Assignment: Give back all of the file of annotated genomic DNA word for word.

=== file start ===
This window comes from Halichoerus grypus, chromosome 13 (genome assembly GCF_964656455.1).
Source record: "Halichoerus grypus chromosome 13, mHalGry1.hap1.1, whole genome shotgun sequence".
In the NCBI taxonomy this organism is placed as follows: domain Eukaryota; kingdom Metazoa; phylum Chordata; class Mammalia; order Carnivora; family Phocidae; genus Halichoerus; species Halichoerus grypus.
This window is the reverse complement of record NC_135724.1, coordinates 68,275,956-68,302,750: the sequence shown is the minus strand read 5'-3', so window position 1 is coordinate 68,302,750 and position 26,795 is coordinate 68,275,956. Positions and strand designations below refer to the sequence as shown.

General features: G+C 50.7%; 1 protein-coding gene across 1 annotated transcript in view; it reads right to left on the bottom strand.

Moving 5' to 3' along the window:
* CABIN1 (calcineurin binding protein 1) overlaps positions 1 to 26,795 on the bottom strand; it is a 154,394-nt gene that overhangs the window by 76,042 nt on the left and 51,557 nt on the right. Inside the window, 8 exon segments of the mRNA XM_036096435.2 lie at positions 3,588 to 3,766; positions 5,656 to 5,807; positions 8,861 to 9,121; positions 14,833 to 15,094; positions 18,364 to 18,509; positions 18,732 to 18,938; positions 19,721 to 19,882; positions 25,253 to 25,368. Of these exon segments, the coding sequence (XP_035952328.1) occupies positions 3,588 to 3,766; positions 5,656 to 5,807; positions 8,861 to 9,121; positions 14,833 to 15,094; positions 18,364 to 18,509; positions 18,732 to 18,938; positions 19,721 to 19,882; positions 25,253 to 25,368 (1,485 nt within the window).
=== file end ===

This window comes from Halichoerus grypus, chromosome 13 (genome assembly GCF_964656455.1).
Source record: "Halichoerus grypus chromosome 13, mHalGry1.hap1.1, whole genome shotgun sequence".
In the NCBI taxonomy this organism is placed as follows: domain Eukaryota; kingdom Metazoa; phylum Chordata; class Mammalia; order Carnivora; family Phocidae; genus Halichoerus; species Halichoerus grypus.
This window is the reverse complement of record NC_135724.1, coordinates 68,275,956-68,302,750: the sequence shown is the minus strand read 5'-3', so window position 1 is coordinate 68,302,750 and position 26,795 is coordinate 68,275,956. Positions and strand designations below refer to the sequence as shown.

General features: G+C 50.7%; 1 protein-coding gene across 1 annotated transcript in view; it reads right to left on the bottom strand.

Moving 5' to 3' along the window:
* CABIN1 (calcineurin binding protein 1) overlaps positions 1 to 26,795 on the bottom strand; it is a 154,394-nt gene that overhangs the window by 76,042 nt on the left and 51,557 nt on the right. Inside the window, 8 exon segments of the mRNA XM_036096435.2 lie at positions 3,588 to 3,766; positions 5,656 to 5,807; positions 8,861 to 9,121; positions 14,833 to 15,094; positions 18,364 to 18,509; positions 18,732 to 18,938; positions 19,721 to 19,882; positions 25,253 to 25,368. Of these exon segments, the coding sequence (XP_035952328.1) occupies positions 3,588 to 3,766; positions 5,656 to 5,807; positions 8,861 to 9,121; positions 14,833 to 15,094; positions 18,364 to 18,509; positions 18,732 to 18,938; positions 19,721 to 19,882; positions 25,253 to 25,368 (1,485 nt within the window).